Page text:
Aug 25, 2017

Highlights from Sarah Sanders' Friday briefing

Andrew Harnik / AP

President Trump's National Security Advisor H.R. McMaster, Treasury Secretary Steve Mnuchin, and acting Homeland Security Secretary Tom Bossert joined Sarah Sanders for her Friday briefing:

  • Sanders announced that Trump plans to go to Texas early next week following Hurricane Harvey. She also addressed Gary Cohn's FT interview, where he criticized Trump's Charlottesville response, saying that the remarks were a "very small portion" of the interview.
  • Mnuchin assured the press that the debt ceiling will be raised in September. He also acknowledged that he was "wrong" in initially assuming the administration would get tax reform done by August. "I'm hopeful we can get it done by the end of the year."
  • McMaster said that winning in Afghanistan "is allowing Afghanistan to be Afghanistan." Not nation building.
  • Bossert said the administration is evaluating Texas Gov. Greg Abbott's request for an emergency declaration ahead of the hurricane. He later added that the storm "is right up President Trump's alley."

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Updated 6 mins ago - Politics & Policy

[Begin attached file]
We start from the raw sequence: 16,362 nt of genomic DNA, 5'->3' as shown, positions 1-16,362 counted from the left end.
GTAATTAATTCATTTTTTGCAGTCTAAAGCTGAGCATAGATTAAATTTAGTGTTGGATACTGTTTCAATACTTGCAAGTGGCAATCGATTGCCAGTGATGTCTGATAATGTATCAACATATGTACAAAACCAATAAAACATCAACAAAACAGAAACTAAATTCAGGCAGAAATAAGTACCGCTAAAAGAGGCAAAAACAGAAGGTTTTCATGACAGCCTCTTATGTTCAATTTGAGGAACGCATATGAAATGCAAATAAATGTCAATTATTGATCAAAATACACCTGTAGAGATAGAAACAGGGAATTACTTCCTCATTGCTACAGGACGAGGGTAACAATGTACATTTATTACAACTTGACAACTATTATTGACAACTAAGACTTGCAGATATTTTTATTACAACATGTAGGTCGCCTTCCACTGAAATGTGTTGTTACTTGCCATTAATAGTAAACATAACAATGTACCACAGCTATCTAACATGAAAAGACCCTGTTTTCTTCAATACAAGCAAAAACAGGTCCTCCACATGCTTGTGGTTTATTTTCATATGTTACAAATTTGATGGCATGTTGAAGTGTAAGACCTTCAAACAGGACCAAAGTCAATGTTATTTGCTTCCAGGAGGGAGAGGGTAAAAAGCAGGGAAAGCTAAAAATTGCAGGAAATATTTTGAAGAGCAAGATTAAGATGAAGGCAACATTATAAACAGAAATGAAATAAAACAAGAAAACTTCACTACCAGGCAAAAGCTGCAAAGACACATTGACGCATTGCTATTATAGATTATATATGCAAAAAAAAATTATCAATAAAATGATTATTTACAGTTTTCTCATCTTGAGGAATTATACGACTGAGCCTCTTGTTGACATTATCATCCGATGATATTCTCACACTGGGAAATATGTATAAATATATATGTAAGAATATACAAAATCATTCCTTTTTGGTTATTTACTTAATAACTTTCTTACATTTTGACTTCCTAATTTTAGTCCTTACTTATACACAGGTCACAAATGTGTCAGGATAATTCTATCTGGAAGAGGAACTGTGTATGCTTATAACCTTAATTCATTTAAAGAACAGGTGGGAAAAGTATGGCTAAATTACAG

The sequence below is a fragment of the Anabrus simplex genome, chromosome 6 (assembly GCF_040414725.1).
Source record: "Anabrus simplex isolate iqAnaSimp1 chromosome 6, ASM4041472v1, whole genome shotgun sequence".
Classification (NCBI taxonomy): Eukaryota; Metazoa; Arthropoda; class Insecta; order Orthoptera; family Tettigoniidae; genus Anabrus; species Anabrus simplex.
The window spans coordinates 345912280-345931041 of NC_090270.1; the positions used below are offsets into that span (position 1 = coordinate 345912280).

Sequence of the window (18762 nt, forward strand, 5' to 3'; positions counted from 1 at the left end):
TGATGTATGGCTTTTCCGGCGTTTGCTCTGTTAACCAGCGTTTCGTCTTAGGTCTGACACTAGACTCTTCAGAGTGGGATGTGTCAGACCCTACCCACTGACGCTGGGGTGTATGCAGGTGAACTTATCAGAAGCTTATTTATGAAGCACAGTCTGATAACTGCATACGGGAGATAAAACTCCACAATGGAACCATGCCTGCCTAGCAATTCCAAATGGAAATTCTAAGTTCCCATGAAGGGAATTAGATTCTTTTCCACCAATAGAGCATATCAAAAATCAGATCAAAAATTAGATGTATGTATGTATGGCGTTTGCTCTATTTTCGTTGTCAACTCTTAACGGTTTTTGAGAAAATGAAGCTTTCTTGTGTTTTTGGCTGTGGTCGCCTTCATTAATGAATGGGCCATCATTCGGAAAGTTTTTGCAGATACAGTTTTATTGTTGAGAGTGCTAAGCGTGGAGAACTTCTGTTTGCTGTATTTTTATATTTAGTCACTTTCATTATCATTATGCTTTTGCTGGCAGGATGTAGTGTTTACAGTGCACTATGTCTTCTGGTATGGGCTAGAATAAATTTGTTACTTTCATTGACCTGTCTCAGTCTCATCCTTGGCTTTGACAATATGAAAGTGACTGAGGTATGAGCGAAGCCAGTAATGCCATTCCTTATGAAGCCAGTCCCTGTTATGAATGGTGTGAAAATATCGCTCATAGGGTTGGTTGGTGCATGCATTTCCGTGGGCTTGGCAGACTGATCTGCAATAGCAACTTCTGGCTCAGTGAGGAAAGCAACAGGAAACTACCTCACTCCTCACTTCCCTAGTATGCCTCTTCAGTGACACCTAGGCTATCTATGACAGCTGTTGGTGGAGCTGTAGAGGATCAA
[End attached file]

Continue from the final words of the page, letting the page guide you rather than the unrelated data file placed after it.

Coronavirus dashboard

Illustration: Sarah Grillo/Axios

  1. Global: Total confirmed cases as of 7:30 p.m. ET: 6,852,810 — Total deaths: 398,211 — Total recoveries — 3,071,142Map.
  2. U.S.: Total confirmed cases as of 7:30 p.m. ET: 1,917,080 — Total deaths: 109,702 — Total recoveries: 500,849 — Total tested: 19,778,873Map.
  3. Public health: Why the pandemic is hitting minorities harder — Coronavirus curve rises in FloridaHow racism threatens the response to the pandemic Some people are drinking and inhaling cleaning products in attempt to fight the virus.
  4. Tech: The pandemic is accelerating next-generation disease diagnostics — Robotics looks to copy software-as-a-service model.
  5. Business: Budgets busted by coronavirus make it harder for cities to address inequality Sports, film production in California to resume June 12 after 3-month hiatus.
  6. Education: Students and teachers flunked remote learning.

George Floyd updates

Protesters in Washington, D.C. on June 6. Photo: Samuel Corum/Getty Images

Thousands of demonstrators are gathering in cities across the U.S. and around the world to protest the killing of George Floyd. Huge crowds have assembled in Washington, D.C., Philadelphia and Chicago for full-day events.

Why it matters: Twelve days of nationwide protest in the U.S. has built pressure for states to make new changes on what kind of force law enforcement can use on civilians and prompted officials to review police conduct.

Why the coronavirus pandemic is hitting minorities harder

Illustration: Aïda Amer/Axios. Photo: Mark Makela/Getty Images

The coronavirus’ disproportionate impact on black and Latino communities has become a defining part of the pandemic.

The big picture: That's a result of myriad longstanding inequities within the health care system and the American economy.